BROOKE ROBINSON Author of THE INTERPRETER: Interpreting the Interpreter

Written by Brooke Robinson

Some years back, I came across an article in The Guardian newspaper written by a language interpreter whoworked in the criminal justice system in London. Like most monolingual people, I’d never given thought to the fascinating profession of interpreting before, one that’s absolutely crucial to the functioning of the legal system in any multicultural country. I immediately knew I wanted to write about an interpreter but I couldn’t settle on a story, so I put the idea in my metaphorical drawer. When, years later, I thought about uniting my love of fictional vigilantes with interpreting, I finally had my story. 


Interpreters must make choices about how they convey the emotion, the tone, the attitude, the overall intention of the speech they’re tasked with translating. They are human beings and not machines, and all of us bring our own personal biases into our workplace and make mistakes. An interpreter, for example, speaking for the accused in a murder trial, or for a suspect in a police interview, is in a position of immense responsibility, and therefore power. One mistranslated word, if it’s in the right place, could potentially affect the outcome of a trial and the course of someone’s life. Once I understood this, I kept thinking: what would I do? If I had the opportunity to alter the outcome of a criminal trial, mistranslate one word and get away with it – would I take it? I have always loved vigilantism in fiction. My protagonist, Revelle Lee, is unique in that her vigilantism does not come in form of physical violence as it usually does, but as a kind of linguistic vigilantism. Revelle does not get her hands dirty (read: bloody). To get the outcome she wants, to achieve what she thinks is justice, all she has to do is say the wrong word.  


Some of my favourite vigilantes in fiction:


Darkly Dreaming Dexter by Jeff Lindsay

What I love about the Dexter novels is that it takes a blood spatter analyst - someone who is usually working away in the background in crime fiction while the detective is front and centre - and makes them the protagonist through their own vigilantism. I took this same approach with The Interpreter – using vigilantism to write a protagonist who is always there in the justice system, but who never usually has the spotlight. Anyone who has seen the TV series knows that Dexter is charming, funny, sometimes brutal, often morally dubious, but always compelling. This is the first novel in the series and the one on which the first season of the TV show was based. Even if you have seen the show, I guarantee you’ll enjoy this read.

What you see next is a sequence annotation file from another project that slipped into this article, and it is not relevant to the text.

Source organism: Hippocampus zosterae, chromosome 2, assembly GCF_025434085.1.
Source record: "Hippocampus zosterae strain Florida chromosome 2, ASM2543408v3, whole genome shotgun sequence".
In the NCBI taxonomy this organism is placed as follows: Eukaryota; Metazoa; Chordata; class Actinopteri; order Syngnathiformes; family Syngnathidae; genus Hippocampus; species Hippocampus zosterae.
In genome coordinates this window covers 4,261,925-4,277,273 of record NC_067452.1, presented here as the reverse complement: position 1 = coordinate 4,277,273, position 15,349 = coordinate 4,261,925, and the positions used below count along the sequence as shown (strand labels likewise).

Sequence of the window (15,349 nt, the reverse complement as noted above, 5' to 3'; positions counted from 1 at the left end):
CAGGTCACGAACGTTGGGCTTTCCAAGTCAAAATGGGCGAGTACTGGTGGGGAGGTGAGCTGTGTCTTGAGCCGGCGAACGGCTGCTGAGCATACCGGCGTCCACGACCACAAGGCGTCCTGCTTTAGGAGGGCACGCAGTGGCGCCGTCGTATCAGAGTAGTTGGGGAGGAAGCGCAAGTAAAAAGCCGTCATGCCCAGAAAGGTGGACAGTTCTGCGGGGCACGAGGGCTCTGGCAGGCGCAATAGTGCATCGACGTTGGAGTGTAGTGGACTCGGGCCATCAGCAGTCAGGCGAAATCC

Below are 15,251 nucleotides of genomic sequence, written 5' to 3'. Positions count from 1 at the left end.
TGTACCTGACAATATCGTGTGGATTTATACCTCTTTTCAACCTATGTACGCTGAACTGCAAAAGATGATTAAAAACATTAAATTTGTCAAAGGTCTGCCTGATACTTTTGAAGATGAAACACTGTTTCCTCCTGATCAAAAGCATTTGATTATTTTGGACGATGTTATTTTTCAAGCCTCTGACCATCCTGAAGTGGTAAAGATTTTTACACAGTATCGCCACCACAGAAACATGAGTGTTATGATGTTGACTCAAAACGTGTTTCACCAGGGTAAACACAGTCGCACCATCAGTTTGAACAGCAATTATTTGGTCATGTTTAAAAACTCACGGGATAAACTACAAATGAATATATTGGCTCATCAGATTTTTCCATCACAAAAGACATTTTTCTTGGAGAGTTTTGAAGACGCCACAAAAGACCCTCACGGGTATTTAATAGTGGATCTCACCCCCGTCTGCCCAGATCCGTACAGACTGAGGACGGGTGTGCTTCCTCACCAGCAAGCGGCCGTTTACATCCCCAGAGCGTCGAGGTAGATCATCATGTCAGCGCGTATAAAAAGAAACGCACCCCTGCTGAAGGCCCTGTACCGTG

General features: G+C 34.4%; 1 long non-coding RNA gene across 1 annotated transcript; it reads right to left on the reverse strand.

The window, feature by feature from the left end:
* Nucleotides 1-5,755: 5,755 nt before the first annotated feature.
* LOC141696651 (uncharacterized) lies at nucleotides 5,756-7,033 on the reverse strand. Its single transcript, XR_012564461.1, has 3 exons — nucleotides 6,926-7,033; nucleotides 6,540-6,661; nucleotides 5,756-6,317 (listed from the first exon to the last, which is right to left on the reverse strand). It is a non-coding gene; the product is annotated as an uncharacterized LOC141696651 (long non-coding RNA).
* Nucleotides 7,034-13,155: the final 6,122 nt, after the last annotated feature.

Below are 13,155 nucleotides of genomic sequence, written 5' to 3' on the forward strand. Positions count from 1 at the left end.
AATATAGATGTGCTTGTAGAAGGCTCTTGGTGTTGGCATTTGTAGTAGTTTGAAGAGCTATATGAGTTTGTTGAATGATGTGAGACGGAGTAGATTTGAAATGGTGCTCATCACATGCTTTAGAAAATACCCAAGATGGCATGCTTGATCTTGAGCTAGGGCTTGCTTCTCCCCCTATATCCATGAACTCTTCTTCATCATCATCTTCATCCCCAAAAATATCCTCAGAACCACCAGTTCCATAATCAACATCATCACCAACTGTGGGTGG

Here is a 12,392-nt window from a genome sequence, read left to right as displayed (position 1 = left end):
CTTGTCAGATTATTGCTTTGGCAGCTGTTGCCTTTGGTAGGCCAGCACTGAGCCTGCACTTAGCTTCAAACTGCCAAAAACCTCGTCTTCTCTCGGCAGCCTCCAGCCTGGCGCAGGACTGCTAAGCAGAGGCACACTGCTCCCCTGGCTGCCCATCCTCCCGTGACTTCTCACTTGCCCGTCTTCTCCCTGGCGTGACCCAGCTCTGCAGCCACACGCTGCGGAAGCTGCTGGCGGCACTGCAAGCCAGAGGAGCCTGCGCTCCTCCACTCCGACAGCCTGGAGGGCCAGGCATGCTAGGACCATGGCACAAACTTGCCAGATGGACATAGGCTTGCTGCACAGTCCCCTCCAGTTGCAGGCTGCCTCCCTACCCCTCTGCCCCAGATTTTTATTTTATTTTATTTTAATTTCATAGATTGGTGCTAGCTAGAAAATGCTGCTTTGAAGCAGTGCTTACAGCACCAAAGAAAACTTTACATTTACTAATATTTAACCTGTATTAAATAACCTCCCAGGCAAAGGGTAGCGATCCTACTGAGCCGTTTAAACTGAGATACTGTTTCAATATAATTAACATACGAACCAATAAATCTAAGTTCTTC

Dirty Weekend by Helen Zahavi

Helen Zahavi’s protagonist, Bella, begins the novel as a quiet, meek woman who keeps to herself, but after a neighbour's repeated stalking and threats of sexual assault, she embarks on a forty-eight hour killing spree of vigilante revenge, murdering men who she believes are the kind to habitually harass and assault women. This book caused an absolute literary storm on its release in 1991. It will make you look differently on England’s delightful beach town of Brighton. 


Blood Defense by Marcia Clark

Yes, this novel is written by the Marcia Clark of O.J Simpson fame. Clark’s protagonist Samantha Brinkman is a defense attorney and I don’t want to spoil the twist so I’ll just say this: what kind of crime fiction book might an experienced prosecutor write, who has likely in the course of their career, seen the guilty go free? This novel is the first in a series featuring Samantha Brinkman and I would suggest it’s essential to start with this one to best enjoy the twist.


The Stranger Inside by Lisa Unger

I love this book by the brilliant Lisa Unger which tells the story of children who do, and do not survive, an evil child abductor, and how their lives later intersect with the perpetrator, and others like him, in their adulthood. Riveting and chilling and full of twists. I’d thoroughly recommend the excellent audio book for this one which definitely gave me nightmares (in the best possible way) when listening to chapters before bed.   


Honorable mention goes to the 2013 film Prisoners directed by Denis Villeneuve and written by Aaron Guzikowski. Hugh Jackman plays a father whose child is kidnapped and when he believes the local police aren’t doing enough to find her, takes matters into his own hands. This film also has a great performance by Viola Davis as a morally conflicted and distraught mother who plays her own part in terrible vigilante justice. Paul Dano plays a quiet, local man who keeps to himself until he becomes the main suspect. This film has some superb twists and will really have you questioning what you’d do in this impossible situation. 


Hardback £14.99Publisher: Vintage Publishing 
Published: 08/June/2023



Brooke Robinson

Book Reviews
About Us
Contact Us

Privacy Policy | Contact Shots Editor